The Securities and Exchange Commission may have given a company that it subsequently contracted with to design a market surveillance system "an advantage that others did not have" and may have given "the apperance of favoritism," according to a General Accounting Office study of the contract award.

The GAO study released yesterday suggested no wrongdoing by the SEC or the firm but attributed the problems it uncovered to the agency's lack of experience in dealing with federal procurement regulations.

The SEC noted in comments on the report that it has been increasing and upgrading the staffing in its produrement and contracting office and otherwise has been attempting to improve its efforts in that area. But the agency rejected the notion that the firm in question, Monchik Weber Associates Inc., received an unfair advantage in competing for the system definition and design contract.

The GAO reviewed the SEC's actions in its effort to obtain an automated market-surveillance system, a computerized system to strengthen SEC efforts to detect trading practices that might violate federal securities law.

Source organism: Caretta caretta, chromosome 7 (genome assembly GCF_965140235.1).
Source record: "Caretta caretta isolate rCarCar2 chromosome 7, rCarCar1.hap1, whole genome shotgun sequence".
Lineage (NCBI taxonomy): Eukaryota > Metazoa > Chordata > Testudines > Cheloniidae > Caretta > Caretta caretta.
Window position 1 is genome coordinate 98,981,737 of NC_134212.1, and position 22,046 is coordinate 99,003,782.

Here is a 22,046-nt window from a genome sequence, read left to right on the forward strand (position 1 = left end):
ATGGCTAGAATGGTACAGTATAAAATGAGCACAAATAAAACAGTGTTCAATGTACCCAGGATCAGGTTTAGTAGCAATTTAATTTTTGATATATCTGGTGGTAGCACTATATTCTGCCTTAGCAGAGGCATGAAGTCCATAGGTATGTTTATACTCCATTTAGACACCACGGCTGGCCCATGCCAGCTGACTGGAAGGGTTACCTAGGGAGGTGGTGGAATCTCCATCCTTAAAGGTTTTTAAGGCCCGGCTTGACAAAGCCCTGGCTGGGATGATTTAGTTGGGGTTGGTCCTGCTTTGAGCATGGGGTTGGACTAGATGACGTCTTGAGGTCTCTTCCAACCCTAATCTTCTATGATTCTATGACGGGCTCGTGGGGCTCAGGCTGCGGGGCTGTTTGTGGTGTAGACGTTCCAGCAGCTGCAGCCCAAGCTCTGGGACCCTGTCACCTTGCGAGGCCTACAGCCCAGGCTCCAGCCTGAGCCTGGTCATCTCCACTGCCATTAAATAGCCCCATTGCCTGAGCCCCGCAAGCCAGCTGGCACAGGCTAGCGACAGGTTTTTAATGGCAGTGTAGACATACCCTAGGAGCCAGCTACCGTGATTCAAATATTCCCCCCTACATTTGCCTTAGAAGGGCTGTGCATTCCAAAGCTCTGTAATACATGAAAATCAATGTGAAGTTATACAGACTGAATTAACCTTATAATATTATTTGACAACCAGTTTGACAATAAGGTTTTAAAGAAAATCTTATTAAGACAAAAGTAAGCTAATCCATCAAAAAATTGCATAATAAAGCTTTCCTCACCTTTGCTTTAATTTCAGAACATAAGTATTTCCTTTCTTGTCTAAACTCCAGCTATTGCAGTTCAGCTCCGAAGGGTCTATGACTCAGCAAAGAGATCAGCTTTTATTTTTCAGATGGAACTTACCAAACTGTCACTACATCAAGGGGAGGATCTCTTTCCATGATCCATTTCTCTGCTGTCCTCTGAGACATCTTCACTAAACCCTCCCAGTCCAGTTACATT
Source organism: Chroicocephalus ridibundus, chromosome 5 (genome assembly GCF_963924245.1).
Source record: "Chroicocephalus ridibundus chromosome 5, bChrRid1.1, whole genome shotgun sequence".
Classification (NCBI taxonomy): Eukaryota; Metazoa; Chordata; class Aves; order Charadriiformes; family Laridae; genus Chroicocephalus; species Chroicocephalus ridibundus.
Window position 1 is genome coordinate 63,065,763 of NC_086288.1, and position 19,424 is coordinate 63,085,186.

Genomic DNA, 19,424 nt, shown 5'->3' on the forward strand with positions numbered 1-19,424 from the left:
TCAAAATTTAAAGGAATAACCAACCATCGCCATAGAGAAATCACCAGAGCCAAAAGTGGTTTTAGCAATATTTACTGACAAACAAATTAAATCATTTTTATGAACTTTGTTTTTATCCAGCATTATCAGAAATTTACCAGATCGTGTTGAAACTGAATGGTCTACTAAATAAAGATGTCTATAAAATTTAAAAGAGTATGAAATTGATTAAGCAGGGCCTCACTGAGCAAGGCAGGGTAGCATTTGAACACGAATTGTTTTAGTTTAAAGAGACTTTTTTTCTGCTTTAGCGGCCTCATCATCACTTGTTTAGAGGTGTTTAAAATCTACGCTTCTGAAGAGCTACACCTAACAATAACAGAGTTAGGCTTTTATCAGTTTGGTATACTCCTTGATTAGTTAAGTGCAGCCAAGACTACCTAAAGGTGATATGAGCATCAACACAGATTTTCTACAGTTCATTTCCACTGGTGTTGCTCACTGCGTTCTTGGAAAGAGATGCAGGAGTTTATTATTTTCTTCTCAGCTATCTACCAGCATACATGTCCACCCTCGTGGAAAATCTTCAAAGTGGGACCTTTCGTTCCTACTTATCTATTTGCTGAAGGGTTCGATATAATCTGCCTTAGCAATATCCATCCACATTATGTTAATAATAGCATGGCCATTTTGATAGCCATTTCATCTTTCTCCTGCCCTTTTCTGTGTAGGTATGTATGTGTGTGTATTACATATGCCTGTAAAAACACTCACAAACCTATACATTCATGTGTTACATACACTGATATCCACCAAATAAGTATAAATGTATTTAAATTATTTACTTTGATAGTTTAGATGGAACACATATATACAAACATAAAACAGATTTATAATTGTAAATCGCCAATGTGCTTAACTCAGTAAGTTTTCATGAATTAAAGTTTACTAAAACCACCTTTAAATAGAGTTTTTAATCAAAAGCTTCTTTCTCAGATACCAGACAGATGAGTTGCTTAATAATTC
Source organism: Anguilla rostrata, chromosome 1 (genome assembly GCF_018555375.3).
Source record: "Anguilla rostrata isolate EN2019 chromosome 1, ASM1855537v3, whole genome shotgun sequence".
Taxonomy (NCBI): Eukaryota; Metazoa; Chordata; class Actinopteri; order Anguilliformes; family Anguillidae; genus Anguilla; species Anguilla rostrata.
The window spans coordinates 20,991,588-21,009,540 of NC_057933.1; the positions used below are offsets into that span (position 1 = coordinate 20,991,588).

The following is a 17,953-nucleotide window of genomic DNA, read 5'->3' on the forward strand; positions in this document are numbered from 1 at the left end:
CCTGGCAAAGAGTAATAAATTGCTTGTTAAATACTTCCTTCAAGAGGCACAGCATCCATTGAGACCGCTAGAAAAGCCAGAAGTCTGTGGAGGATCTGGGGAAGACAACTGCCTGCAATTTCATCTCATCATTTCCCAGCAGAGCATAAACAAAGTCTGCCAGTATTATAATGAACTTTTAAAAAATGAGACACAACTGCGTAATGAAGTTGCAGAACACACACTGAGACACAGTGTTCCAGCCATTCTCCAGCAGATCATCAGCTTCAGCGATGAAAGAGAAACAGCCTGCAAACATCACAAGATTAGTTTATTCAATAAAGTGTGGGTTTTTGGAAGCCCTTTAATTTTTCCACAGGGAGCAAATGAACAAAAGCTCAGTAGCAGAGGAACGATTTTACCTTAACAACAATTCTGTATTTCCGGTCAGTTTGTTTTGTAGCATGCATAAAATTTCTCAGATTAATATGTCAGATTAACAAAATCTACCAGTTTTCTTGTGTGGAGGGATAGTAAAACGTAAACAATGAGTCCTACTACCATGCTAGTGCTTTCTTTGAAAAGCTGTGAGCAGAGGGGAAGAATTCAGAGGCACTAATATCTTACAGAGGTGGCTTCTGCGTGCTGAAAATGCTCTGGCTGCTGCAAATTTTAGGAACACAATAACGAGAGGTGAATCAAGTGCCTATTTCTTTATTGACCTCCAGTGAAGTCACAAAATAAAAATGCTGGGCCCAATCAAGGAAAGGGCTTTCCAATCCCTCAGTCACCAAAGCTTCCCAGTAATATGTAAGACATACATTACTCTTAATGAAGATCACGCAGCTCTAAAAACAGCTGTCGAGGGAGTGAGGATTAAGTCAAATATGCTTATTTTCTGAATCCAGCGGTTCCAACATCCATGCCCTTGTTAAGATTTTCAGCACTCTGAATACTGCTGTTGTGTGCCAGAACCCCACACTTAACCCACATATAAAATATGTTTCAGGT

According to the GAO, top SEC officials discussed market-surveillance problems at great length with representatives of Monchik Weber three months before the public request for proposals was made. Monchik Weber is an investment adviser firm with offices in New York and Boston.

The SEC response to the GAO criticism characterized its discussions with Monchik Weber as informal and noted that the discussions, "coupled with Monchik's unsolicited letters, educated the commission staff concerning industry capability generally in the market-analysis area."

Monchik Weber recieved a $379,380 contract -- later increased to $567,780 -- to define and design a market-surveillance system.